Death Of King Kamehameha I
The first king of the Kingdom Hawaii, King Kamehameha I, is believed to have died on May 8, 1819.
Kamehameha’s exact birthday is unknown but is believed to have been between 1735 and 1761. There are several different accounts claiming the date of his birth, but one interesting one places his birth in 1758.
According to legend, just before his birth, Hawaii’s mystic seers, or kahunas, determined a great leader would be born who would reign over all the islands. They came to this conclusion upon the sighting of a bright star. The date of the sighting coincides with the appearance of Halley’s Comet in 1758.
Kamehameha was ordered to be put to death by his grandfather, Alapai, who was formerly king. But after Kamehameha was born, he was raised in secret. His original name, Paiea, meaning “Soft-Shelled Crab,” was changed when he reached adulthood to Kamehameha, meaning the “Great Lonely One” or the “One Set Apart.”
Kamehameha was raised in the royal court of his uncle Kalaniʻōpuʻu. Upon his uncle’s death, Kamehameha received an important religious position, guardianship of the Hawaiian god of war, Kūkāʻilimoku, plus control of the Waipi’o Valley. His cousin succeeded his uncle and the two young men didn’t get along. Eventually, a group of chiefs from the Kona district pledged their allegiance to Kamehameha.
The island was divided between the two cousins, but they all lived in relative peace until July 1782. A dispute among some of their chiefs broke out and led to the Battle of Battle of Mokuʻōhai, during which Kamehameha’s cousin was killed. It was a major victory for Kamehameha, which gave him leadership over most of the island of Hawaii. From there, Kamehameha was determined to unite all the islands. He received aid from British and American traders, who sold him guns and ammunition.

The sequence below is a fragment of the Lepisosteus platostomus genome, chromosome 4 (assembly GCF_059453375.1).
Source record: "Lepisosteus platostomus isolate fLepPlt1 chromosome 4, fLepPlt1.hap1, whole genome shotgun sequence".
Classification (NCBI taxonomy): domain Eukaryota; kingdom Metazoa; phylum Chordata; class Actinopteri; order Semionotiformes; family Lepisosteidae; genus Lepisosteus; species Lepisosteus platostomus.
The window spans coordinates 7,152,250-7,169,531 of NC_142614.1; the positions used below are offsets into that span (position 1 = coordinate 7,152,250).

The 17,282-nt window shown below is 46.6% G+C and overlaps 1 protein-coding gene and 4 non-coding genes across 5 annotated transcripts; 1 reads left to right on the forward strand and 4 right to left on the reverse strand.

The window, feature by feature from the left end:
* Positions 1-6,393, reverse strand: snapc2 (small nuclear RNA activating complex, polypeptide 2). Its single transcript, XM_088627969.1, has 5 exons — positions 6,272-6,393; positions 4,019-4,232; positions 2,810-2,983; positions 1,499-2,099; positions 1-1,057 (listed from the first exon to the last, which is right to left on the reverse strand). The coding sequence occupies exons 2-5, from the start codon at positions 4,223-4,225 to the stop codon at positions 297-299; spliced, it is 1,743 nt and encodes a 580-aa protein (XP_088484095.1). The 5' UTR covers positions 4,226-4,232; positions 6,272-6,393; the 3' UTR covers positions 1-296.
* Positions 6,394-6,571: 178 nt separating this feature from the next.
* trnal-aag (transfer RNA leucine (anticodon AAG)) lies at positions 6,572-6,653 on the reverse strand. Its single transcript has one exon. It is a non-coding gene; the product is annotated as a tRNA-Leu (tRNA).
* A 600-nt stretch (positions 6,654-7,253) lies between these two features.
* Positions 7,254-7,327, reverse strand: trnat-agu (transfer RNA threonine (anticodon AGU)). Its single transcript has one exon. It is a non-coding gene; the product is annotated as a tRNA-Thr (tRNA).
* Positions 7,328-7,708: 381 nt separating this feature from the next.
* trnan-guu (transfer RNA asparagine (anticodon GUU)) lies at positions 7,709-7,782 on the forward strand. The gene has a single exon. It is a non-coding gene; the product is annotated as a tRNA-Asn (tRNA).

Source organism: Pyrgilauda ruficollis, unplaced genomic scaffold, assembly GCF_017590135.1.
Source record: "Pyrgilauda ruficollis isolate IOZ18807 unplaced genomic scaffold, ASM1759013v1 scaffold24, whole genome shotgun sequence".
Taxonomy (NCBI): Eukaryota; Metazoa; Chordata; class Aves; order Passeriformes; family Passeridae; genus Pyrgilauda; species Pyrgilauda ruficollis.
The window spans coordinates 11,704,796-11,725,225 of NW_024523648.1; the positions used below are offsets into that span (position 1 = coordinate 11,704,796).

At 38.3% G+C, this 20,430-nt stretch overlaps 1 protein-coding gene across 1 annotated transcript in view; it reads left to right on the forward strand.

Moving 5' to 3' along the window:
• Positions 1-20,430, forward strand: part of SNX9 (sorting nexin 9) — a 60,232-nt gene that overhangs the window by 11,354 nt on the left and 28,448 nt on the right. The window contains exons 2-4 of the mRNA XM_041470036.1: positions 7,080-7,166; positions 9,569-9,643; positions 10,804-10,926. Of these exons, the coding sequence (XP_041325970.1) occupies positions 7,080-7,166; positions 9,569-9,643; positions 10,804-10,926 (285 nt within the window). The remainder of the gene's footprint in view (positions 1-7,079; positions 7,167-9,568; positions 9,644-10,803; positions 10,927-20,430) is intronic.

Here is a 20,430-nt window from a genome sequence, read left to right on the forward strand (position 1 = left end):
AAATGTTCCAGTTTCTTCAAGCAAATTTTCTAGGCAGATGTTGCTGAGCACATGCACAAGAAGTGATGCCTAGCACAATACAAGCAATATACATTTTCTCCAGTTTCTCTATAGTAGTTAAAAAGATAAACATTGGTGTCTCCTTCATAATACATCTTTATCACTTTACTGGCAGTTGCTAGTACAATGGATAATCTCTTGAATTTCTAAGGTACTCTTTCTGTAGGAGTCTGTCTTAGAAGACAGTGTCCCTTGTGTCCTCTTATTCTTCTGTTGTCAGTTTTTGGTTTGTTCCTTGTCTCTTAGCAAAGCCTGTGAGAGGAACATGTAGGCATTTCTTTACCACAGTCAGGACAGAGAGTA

By 1795, Kamehameha had conquered all of the main islands except Kauai and Niihau. He appointed the local chiefs as governors and proclaimed himself King Kamehameha I. The chiefs of Kauai and Niihau accepted his rule in 1810.
The first Hawaiian chief to unite the islands of Hawaii, Kamehameha was an able ruler and role model for the Hawaiian monarchy. He used chiefs as effective local rulers and preserved many of his people’s customs and religion. However, he did institute changes when necessary. Under Kamehameha’s rule, trade increased greatly. He built a huge fortune for Hawaii through a government monopoly on the sandalwood trade and port duties on visiting ships. Throughout the period of discovery by whites, Kamehameha did not succumb to foreign rule or colonization. In fact, he often had white men, or haoles, in his employ.
Kamehameha is believed to have died on May 8, 1819 (though it could have been May 14). Following tradition, his friends hid his body. The Hawaiians believed a person’s mana, or power, was sacred, so their body needed to be buried in secret to protect their power. His final resting place is still unknown today.
Kamehameha had between 21 and 30 wives and a total of 35 children. The children born to his highest-ranking wife, Keōpūolani, would succeed the throne. His family led the kingdom until 1872. After a series of governments, Hawaii became a territory of the United States in 1900. Though his family no longer reigns in Hawaii, King Kamehameha is a revered figure in the state’s history.